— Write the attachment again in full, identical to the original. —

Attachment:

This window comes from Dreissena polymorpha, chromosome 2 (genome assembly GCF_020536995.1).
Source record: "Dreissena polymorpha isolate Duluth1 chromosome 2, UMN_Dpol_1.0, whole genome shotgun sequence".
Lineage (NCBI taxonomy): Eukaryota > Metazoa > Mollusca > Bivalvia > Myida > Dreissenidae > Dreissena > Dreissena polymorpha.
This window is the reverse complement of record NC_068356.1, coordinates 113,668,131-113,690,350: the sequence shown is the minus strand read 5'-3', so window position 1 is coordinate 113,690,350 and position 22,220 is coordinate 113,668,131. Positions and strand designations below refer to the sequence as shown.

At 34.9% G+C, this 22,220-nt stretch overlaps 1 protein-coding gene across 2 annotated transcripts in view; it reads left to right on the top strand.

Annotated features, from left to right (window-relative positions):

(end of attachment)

This window comes from Dreissena polymorpha, chromosome 2 (genome assembly GCF_020536995.1).
Source record: "Dreissena polymorpha isolate Duluth1 chromosome 2, UMN_Dpol_1.0, whole genome shotgun sequence".
Lineage (NCBI taxonomy): Eukaryota > Metazoa > Mollusca > Bivalvia > Myida > Dreissenidae > Dreissena > Dreissena polymorpha.
This window is the reverse complement of record NC_068356.1, coordinates 113,668,131-113,690,350: the sequence shown is the minus strand read 5'-3', so window position 1 is coordinate 113,690,350 and position 22,220 is coordinate 113,668,131. Positions and strand designations below refer to the sequence as shown.

At 34.9% G+C, this 22,220-nt stretch overlaps 1 protein-coding gene across 2 annotated transcripts in view; it reads left to right on the top strand.

Annotated features, from left to right (window-relative positions):